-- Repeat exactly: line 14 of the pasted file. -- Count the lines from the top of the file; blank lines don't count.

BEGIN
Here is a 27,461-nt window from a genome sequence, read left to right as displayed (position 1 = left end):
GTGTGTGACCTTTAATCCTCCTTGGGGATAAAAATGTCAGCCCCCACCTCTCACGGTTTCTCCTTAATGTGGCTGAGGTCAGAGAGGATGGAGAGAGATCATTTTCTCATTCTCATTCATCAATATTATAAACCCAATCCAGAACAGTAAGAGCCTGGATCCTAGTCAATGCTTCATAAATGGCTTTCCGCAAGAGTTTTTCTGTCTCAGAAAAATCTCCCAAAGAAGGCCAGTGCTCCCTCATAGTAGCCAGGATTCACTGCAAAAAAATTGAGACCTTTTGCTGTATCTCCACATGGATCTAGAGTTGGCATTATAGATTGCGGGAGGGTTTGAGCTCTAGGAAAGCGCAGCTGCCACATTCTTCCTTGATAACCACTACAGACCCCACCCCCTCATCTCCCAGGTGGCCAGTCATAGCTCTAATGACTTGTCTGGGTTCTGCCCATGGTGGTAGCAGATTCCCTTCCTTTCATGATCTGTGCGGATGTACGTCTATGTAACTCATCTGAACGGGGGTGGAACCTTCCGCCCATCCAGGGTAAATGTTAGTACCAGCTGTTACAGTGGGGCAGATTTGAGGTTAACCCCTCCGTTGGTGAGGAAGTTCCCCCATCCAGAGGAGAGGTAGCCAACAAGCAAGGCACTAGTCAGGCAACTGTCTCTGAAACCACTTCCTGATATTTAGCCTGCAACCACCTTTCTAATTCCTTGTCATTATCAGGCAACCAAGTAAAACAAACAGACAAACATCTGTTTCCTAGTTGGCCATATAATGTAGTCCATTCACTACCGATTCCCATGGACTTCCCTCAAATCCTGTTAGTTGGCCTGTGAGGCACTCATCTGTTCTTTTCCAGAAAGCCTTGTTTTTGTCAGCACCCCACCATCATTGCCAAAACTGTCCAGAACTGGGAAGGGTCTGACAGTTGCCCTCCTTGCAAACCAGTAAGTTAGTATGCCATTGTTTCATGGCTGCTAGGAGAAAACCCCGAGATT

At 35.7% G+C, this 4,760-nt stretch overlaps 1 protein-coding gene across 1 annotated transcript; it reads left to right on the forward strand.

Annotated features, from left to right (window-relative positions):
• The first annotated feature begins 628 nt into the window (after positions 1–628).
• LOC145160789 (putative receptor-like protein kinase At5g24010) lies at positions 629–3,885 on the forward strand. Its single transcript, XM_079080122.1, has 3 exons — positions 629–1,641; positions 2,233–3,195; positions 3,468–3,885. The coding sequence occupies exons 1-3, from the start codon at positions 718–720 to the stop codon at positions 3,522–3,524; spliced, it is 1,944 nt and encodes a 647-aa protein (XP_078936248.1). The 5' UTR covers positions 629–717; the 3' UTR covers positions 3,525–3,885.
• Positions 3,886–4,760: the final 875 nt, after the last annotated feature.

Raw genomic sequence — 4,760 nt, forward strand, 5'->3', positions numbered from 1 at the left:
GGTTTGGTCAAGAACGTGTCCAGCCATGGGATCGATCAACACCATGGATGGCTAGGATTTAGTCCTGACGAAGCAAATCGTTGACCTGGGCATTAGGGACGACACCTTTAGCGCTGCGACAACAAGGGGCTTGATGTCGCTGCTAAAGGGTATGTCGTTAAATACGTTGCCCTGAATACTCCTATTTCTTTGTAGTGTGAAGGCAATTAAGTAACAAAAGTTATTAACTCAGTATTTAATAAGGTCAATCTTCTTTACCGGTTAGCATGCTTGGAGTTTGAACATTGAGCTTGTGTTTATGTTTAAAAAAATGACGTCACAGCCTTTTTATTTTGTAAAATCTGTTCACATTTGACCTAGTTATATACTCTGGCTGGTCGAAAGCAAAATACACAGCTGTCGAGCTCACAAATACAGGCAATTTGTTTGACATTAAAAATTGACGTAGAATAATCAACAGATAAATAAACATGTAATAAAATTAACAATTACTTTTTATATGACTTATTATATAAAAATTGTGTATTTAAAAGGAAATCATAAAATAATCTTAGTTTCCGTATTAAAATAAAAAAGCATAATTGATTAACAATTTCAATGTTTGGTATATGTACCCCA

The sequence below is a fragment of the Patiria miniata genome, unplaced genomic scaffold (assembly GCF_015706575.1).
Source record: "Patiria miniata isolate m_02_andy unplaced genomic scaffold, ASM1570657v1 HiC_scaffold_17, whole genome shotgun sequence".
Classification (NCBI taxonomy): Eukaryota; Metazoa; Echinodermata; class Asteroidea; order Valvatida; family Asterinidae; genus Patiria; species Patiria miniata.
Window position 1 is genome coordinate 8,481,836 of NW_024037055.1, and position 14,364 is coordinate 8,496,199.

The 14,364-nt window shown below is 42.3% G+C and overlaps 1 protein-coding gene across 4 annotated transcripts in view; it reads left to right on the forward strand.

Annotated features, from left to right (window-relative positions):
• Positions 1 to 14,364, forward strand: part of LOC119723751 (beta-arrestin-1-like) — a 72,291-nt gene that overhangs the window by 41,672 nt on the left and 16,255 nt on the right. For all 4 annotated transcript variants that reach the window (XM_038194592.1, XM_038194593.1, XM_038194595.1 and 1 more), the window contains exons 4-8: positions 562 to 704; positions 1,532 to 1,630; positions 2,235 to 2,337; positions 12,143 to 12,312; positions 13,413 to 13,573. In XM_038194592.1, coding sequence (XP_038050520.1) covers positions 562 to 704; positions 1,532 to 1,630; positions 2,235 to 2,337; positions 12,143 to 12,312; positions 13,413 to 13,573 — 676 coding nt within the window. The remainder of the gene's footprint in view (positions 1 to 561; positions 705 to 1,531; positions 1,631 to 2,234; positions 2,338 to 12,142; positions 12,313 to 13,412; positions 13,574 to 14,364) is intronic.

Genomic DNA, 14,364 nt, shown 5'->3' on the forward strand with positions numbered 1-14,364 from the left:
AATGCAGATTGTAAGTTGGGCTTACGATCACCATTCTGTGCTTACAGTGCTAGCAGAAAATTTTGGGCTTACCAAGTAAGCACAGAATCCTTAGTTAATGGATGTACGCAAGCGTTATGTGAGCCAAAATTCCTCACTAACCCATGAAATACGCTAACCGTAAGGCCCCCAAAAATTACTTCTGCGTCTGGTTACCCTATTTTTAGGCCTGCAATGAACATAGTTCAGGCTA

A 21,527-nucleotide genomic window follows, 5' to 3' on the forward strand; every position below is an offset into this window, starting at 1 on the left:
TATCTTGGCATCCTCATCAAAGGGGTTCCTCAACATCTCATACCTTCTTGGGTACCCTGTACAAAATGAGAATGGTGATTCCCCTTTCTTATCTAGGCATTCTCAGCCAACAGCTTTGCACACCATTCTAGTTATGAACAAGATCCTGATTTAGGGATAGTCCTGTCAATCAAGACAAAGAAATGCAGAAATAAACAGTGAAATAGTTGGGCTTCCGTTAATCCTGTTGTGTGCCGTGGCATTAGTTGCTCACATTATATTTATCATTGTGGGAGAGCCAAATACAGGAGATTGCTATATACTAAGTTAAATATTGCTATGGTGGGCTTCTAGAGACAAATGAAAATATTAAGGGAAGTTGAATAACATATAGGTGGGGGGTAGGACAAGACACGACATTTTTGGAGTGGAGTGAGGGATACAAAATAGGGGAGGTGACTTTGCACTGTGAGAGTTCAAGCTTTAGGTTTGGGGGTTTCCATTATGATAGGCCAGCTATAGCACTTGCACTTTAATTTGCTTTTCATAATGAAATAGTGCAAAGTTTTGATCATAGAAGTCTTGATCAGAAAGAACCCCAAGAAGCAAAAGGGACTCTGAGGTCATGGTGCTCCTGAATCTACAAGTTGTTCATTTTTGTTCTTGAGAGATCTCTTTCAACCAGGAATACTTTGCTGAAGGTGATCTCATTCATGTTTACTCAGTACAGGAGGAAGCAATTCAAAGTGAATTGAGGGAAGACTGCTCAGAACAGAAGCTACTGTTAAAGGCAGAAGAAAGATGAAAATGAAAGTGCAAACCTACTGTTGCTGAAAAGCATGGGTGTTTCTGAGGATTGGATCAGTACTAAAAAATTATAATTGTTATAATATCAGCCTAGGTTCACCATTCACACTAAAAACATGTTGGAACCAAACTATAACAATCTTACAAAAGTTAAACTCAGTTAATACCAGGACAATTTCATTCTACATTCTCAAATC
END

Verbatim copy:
The 14,364-nt window shown below is 42.3% G+C and overlaps 1 protein-coding gene across 4 annotated transcripts in view; it reads left to right on the forward strand.